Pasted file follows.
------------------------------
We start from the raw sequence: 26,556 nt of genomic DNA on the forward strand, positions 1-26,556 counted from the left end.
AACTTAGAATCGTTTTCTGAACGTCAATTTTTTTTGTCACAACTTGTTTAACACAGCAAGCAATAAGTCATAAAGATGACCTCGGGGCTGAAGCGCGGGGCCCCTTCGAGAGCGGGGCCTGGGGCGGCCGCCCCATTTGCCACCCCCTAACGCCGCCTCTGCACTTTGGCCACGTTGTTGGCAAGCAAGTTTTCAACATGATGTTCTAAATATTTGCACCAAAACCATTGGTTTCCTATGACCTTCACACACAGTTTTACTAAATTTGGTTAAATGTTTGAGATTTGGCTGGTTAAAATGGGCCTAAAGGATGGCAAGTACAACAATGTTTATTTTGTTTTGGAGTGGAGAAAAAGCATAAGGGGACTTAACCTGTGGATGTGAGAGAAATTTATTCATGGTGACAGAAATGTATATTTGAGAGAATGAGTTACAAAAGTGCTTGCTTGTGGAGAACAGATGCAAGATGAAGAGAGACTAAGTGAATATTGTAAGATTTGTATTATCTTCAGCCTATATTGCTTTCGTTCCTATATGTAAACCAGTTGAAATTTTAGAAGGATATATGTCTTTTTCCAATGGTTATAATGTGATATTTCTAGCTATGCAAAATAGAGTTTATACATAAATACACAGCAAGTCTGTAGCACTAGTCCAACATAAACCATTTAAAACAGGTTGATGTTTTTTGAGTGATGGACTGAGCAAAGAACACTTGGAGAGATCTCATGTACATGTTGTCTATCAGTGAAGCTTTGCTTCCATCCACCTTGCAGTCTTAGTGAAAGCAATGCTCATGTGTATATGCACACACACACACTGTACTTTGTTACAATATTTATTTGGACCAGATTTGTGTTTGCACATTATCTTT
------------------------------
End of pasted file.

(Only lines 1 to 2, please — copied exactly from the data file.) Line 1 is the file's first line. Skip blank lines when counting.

We start from the raw sequence: 26,556 nt of genomic DNA on the forward strand, positions 1-26,556 counted from the left end.
AACTTAGAATCGTTTTCTGAACGTCAATTTTTTTTGTCACAACTTGTTTAACACAGCAAGCAATAAGTCATAAAGATGACCTCGGGGCTGAAGCGCGGGGCCCCTTCGAGAGCGGGGCCTGGGGCGGCCGCCCCATTTGCCACCCCCTAACGCCGCCTCTGCACTTTGGCCACGTTGTTGGCAAGCAAGTTTTCAACATGATGTTCTAAATATTTGCACCAAAACCATTGGTTTCCTATGACCTTCACACACAGTTTTACTAAATTTGGTTAAATGTTTGAGATTTGGCTGGTTAAAATGGGCCTAAAGGATGGCAAGTACAACAATGTTTATTTTGTTTTGGAGTGGAGAAAAAGCATAAGGGGACTTAACCTGTGGATGTGAGAGAAATTTATTCATGGTGACAGAAATGTATATTTGAGAGAATGAGTTACAAAAGTGCTTGCTTGTGGAGAACAGATGCAAGATGAAGAGAGACTAAGTGAATATTGTAAGATTTGTATTATCTTCAGCCTATATTGCTTTCGTTCCTATATGTAAACCAGTTGAAATTTTAGAAGGATATATGTCTTTTTCCAATGGTTATAATGTGATATTTCTAGCTATGCAAAATAGAGTTTATACATAAATACACAGCAAGTCTGTAGCACTAGTCCAACATAAACCATTTAAAACAGGTTGATGTTTTTTGAGTGATGGACTGAGCAAAGAACACTTGGAGAGATCTCATGTACATGTTGTCTATCAGTGAAGCTTTGCTTCCATCCACCTTGCAGTCTTAGTGAAAGCAATGCTCATGTGTATATGCACACACACACACTGTACTTTGTTACAATATTTATTTGGACCAGATTTGTGTTTGCACATTATCTTT